The biggest obvious difference above the block are the significantly smaller valves and ports in the Studebaker heads. This would become the defining feature of their cylinder heads right to the end, and inherently limit their performance potential.
Without going into all the technical details of their similarities (and differences), let’s just say that a Cadillac V8 intake manifold (and valley cover) will bolt directly to a Studebaker V8. That’s not just merely a coincidence. The ports don’t match up perfectly, but that can be fixed. It’s mainly done for show, such as this Cadillac Eldorado dual quad manifold (above) in a Studebaker pickup, since a stock or even moderately warmed up Stude V8 simply can’t use more than one modest size (∼500 cfm max) four barrel carburetor, due to the limited flow of its heads. But given the dearth of aftermarket manifolds (and other performance parts) for the Studebaker V8, it’s one solution if looks take precedence over actual function.
So despite being essentially the same size externally and weighing almost the same, the Cadillac had 50% more displacement to start with, and that was readily increased up to 429 cubic inches in its final form. The Studebaker would top out at 289 cubic inches, except for the specially selected blocks bored out to 304.5 cubic inches for the few R3/R4 engines. As to the decision of its initial displacement (232.6 cubic inches), here’s what the Studebaker engineers said in that SAE paper:
Eventually the conflict of desires was resolved by the selection of a piston displacement (232.6 cubic inches) approximately 5% less than that of the six cylinder engine that was to be replaced. Later, when the car was found to weigh about 6% less than its predecessor (due largely to using a shorter front end), we felt confident of meeting our goal of equal performance without sacrifice in fuel economy.
As Richard Langworth wrote in his excellent book “Studebaker 1946-1966”, “economy, in this exercise was taking precedence over performance”. Which is of course consistent with the image Studebaker had cultivated for some time; its cars were smaller and lighter than those of the Big Three, primarily for the resultant economy.
But the Studebaker V8’s weight (650 lbs dry/695 as installed) was not exactly in keeping with Raymond Loewy’s design mantra at Studebaker: Weight is the Enemy. The result is somewhat unfortunate, as every Studebaker V8 tends to feel nose heavy, given that the cars were inherently more compact and lighter than average. For example, a ’55 Commander sedan and a ’64 Lark V8 both had a rather unfortunate 60/40 F/R weight distribution; the longer wheelbase coupes improved that a bit, to about 57/43. That impacted traction as well as handling adversely.
The combination of the decision to use a Cadillac size block and the obsolete state of Studebaker’s foundry technology resulted in a big-block engine with small-block displacement. Undoubtedly it resulted in a very stout block, although that’s not inherently a requirement for durability. Studebaker did give its rotating parts generous bearing areas, which contributed to its reputation for a stout bottom end. The camshaft was driven by gears, not the typical timing chain. And Studebaker kept mechanical lifters, another conservative change, which meant a noisier engine and regular valve lash adjustment.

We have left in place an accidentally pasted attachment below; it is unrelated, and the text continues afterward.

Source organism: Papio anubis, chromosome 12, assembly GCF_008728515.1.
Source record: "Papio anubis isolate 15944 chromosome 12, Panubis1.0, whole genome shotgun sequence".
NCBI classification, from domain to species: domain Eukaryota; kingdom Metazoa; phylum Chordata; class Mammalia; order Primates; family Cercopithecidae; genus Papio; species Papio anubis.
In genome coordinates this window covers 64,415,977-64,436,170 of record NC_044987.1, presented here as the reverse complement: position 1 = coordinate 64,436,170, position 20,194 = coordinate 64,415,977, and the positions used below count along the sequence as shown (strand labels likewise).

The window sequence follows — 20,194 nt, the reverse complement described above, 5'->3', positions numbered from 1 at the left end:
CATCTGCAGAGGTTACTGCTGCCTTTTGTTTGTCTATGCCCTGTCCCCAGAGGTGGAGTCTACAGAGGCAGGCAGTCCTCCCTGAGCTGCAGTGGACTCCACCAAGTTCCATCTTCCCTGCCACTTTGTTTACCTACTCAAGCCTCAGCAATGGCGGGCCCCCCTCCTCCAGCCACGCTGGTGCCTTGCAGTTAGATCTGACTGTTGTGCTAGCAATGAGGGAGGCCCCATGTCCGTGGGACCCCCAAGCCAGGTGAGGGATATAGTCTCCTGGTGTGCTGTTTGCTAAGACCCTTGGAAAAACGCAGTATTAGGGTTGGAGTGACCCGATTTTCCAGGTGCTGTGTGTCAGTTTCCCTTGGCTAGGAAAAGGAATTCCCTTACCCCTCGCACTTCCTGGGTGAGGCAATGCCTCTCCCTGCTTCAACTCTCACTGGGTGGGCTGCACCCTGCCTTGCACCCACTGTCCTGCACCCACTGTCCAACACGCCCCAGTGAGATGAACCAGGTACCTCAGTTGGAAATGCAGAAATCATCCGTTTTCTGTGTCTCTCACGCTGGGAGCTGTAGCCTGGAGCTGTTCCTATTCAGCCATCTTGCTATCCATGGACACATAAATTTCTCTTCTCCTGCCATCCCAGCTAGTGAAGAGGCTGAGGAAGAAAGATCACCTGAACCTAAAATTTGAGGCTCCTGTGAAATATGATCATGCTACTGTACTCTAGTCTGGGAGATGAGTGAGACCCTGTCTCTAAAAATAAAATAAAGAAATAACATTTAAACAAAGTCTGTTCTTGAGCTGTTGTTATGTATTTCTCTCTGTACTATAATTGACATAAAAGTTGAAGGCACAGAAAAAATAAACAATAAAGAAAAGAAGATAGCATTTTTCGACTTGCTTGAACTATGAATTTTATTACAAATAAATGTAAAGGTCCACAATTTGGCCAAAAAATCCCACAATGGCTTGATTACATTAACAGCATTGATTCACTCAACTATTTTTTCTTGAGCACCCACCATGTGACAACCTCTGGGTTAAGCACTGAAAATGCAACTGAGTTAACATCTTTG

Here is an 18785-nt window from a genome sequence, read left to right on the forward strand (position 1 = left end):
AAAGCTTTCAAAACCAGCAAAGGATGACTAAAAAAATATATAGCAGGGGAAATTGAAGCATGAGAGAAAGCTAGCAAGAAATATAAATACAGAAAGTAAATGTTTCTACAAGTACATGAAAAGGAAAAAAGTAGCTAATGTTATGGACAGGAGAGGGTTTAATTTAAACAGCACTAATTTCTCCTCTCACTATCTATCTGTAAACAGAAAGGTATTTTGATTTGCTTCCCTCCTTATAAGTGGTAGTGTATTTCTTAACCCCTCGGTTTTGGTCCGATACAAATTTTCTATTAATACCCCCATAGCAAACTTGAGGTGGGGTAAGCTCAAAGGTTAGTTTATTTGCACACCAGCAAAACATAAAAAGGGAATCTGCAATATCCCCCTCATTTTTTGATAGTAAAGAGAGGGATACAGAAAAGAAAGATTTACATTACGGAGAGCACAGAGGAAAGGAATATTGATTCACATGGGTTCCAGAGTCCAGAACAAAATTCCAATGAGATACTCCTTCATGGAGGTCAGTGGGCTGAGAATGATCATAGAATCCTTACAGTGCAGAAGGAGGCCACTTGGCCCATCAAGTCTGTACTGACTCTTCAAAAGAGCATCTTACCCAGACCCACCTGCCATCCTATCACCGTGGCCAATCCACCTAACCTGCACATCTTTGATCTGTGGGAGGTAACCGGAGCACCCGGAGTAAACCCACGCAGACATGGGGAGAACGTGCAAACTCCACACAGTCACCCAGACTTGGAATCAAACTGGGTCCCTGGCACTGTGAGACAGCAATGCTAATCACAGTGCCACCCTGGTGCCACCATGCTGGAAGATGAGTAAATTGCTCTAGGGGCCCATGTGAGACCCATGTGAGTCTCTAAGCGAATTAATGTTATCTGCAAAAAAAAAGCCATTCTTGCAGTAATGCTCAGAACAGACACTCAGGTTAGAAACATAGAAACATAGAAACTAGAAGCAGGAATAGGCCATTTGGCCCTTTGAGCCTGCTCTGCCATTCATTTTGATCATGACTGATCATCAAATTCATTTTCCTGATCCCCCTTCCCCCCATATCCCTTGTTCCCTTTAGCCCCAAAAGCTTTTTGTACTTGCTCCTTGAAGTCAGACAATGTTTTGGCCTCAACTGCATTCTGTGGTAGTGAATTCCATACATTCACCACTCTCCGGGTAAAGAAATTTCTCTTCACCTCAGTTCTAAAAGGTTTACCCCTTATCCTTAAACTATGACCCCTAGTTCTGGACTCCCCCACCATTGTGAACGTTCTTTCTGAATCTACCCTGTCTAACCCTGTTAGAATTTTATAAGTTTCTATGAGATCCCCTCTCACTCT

And contrary to popular myth, Studebaker’s forged crankshaft was hardly unique or exceptional. In fact, that was what everyone (including Chevrolet) used at the time, except Ford, who were the inventors of nodular cast iron crankshafts.
Despite the conservative engineering, the Studebaker V8 was far from perfect. It didn’t have a full flow oil filter until partway through 1962. Previous to that, it only used a bypass or partial flow filter. This was the same setup that the new Chevrolet V8 had in 1955 before it added a full flow filter in 1956. The lack of hydraulic valve lifters may be why Studebaker kept this system for so long, as mechanical lifters are not quite as finicky in this regard. The oiling system also sent tended to send too much oil to the rocker arm shafts as they wore, which could lead to oil starvation on the bottom end and low oil pressure problems. This rocker arm shaft wear was often the result of extended higher RPM usage, like high speed highway driving. The engine would pump too much oil to the top end of the motor and it couldn’t drain back to the pan fast enough. In mid-1961 Studebaker made some modifications to attempt to correct this problem. They used a smaller oil passage in the rocker arm shafts to restrict the oil to the top end and a large drain hole in the cylinder heads to get it back to the pan more quickly.
Studebaker V8s were also notorious for leaking oil in various places.
Let’s look at the various versions, chronologically:
1951 – 1954: 232.6 CID 120hp
The initial 232.6 CID version starting in 1951 and built through 1954 had a bore of 3.38″ and a 3.25″ stroke. Its valve sizes were a very modest 1.4″ for the intakes and 1.28″ for the exhausts, and the ports were correspondingly small too. The center exhaust ports were siamesed. It had a rating of 120hp @ 4000rpm (note: all hp and torque ratings in this article are gross), and 190 ft/lbs of torque at 2000 rpm (the outgoing six had a 102hp rating).